5 September 2016

Aside: The cash-to-cash cycle

The cash-to-cash cycle is completely irrelevant to theatre.

It refers to the time between cash being spent and cash coming back in and it's normally analysed by businesses that make a physical product and who buy/sell on credit.

Let's say that you run a business making tiny raincoats for cats. First, you have to buy a bunch of raw materials (fabric, trim, thread, packaging). Those raw materials get made into the final product and then your inventory will sit in a warehouse until it gets sold to pet shops.

The cash is tied up in three areas:

Suppliers - You have to buy raw materials and pay for production up front because you're a new business. Also, you're niche and low volume so you have no buying power.

Inventory - It takes your factory 30 days to actually produce and ship the finished goods. It then takes you 30 days to sell through all your inventory.

Customers - You sell to shops and they all have credit terms of 30 days. All of them exceed this and you don't harass them for payment because you don't want to damage the relationships.

The cash-to-cash cycle above is ~90 days. Cash is spent immediately but inventory takes 30 days to arrive. Inventory then sits in the warehouse for 30 days. Customers take at least 30 days to pay, so it takes ~90 days to turn cash back into cash. This makes life difficult because you have operating costs and need cash to pay them.

All of that cash you spent at the start of the 3 months isn't really doing anything for your business. Maybe you're OK with that because it's going into stock and "speculate to accumulate" but you shouldn't be OK with it. You should be outraged and screaming at the above example.

Cash is absolutely the most vital non-breathing resource an organisation has and it needs to be used in the most efficient way at all times. Note, this is nothing to do with profit motive: it's about being smart with your resource allocation and using cash to keep adding value to the organisation's purpose (which, admittedly, may be the generation of profits).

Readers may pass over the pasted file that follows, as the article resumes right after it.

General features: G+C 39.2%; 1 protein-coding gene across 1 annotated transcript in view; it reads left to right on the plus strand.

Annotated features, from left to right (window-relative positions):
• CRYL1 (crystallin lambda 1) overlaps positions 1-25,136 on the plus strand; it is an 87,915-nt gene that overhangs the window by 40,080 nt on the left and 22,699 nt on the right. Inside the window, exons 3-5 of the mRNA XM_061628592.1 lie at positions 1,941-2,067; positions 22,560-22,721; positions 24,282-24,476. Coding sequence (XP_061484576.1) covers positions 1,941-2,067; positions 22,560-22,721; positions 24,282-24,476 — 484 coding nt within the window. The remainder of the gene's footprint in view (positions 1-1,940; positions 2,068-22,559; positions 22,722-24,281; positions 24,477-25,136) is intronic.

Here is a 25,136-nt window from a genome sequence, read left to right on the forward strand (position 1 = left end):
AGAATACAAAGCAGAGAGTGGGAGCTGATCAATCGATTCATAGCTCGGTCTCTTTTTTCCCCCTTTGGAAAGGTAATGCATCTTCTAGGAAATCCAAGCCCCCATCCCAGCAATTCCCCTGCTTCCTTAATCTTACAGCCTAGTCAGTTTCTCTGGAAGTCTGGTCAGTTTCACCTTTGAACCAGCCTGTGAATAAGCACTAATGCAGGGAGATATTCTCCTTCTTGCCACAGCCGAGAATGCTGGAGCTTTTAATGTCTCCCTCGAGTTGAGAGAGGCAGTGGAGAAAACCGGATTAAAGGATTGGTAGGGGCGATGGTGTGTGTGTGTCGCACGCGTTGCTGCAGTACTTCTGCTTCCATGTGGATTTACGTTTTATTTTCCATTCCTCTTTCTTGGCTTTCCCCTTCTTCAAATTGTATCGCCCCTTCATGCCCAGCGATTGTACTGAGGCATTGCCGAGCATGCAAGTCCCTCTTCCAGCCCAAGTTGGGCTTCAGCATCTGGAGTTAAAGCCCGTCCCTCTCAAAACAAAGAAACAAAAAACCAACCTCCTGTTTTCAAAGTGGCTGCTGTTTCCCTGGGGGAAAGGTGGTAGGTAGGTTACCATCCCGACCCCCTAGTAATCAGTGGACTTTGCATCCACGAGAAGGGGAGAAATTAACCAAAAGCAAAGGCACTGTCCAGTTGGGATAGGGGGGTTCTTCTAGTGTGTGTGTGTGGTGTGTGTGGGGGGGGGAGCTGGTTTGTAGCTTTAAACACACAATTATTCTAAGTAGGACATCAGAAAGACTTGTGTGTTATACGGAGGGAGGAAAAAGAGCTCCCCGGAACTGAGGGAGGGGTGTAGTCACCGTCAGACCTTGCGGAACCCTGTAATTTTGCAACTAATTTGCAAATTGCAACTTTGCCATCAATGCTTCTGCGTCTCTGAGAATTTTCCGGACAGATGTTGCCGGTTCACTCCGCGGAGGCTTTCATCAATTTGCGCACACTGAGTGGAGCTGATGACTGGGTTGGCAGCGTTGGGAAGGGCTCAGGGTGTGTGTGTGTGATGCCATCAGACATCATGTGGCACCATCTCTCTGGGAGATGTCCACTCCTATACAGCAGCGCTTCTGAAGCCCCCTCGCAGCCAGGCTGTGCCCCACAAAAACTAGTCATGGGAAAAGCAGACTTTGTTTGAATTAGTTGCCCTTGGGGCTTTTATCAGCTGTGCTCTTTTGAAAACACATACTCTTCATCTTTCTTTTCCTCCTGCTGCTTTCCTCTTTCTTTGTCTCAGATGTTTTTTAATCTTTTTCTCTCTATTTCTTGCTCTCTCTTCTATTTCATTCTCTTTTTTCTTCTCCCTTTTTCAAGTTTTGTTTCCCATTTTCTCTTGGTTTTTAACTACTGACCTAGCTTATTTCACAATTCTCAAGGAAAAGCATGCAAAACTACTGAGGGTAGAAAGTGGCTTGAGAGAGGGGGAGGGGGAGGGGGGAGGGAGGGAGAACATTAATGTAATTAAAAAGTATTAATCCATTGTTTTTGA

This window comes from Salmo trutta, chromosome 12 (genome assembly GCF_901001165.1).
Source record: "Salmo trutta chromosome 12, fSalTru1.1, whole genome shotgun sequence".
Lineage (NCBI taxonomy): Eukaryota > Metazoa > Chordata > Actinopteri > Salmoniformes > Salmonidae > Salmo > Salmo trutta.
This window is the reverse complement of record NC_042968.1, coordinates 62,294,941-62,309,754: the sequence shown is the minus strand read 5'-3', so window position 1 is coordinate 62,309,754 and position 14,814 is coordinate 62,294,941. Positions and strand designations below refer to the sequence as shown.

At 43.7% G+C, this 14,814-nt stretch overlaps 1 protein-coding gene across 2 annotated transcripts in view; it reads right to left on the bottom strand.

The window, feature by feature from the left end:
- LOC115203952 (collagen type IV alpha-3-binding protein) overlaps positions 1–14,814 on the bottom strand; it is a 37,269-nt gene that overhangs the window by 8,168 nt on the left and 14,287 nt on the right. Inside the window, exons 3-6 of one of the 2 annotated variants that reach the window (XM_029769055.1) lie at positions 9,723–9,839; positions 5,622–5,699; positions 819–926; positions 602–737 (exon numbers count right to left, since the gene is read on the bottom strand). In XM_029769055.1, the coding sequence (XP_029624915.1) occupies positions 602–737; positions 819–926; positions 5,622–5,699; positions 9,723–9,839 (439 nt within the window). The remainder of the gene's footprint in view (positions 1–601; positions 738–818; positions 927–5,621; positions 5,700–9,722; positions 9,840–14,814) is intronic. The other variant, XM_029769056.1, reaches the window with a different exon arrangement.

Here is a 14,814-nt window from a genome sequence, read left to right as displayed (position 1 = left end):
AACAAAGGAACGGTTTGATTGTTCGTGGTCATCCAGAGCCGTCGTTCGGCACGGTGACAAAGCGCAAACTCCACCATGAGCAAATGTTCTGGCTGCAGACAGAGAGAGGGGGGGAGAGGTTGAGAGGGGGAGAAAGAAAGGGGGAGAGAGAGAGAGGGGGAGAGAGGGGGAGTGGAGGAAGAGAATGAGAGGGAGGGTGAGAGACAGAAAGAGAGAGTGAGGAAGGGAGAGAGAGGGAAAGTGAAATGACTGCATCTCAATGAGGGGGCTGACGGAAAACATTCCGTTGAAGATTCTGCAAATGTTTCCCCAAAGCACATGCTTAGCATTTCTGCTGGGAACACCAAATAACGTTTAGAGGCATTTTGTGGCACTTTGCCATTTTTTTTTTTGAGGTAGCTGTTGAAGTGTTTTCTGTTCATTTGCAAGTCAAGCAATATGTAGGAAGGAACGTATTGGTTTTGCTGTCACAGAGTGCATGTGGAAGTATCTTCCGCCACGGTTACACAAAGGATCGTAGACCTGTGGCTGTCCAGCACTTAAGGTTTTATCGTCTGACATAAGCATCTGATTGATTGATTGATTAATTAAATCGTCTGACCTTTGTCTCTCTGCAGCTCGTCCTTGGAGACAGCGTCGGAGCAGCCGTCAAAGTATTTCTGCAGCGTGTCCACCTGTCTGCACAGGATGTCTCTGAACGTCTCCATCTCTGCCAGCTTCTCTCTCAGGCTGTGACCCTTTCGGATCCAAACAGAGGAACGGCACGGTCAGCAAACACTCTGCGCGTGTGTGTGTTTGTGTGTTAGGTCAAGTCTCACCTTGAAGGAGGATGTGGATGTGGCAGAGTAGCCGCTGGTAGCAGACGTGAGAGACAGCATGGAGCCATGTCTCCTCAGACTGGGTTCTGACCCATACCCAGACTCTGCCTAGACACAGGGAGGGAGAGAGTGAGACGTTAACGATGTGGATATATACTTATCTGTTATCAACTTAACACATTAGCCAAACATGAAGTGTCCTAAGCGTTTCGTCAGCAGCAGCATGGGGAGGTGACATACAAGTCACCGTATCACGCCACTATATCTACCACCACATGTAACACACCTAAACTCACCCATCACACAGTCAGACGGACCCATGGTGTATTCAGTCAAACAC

So, how to improve things?

Suppliers - You negotiate payment terms, meaning you will have 30 days to pay for the product (which, conveniently, means you end up paying for the product as it arrives).

Inventory - You halve your production orders. Your margin takes a hit due to the lower volumes but your inventory now takes only 15 days to sell through.

Customers - You focus on collecting sums due in 30 days, and start adding late payment fees and interest. The relationships don't break down but shops pay on time (after a bit of grumbling).

You just halved the cash-to-cash cycle. Cash goes out, 15 days for inventory sell-through and 30 days for payment. 45 days.

How about a complete shift?

Suppliers - You keep your 30 days payment terms.

Inventory - You keep your production order the same size.

Customers - You start selling online, direct to customers. Turns out the internet loves cats, who knew? You decide to cut out the shops and just focus on selling direct because MARGIN! Web customers pay up front, so it takes zero days to collect payment.

You just cut the cash-to-cash cycle to the 15 days it takes you to turn the inventory, which means you have cash to tie up in development of that cat papoose you've been thinking about.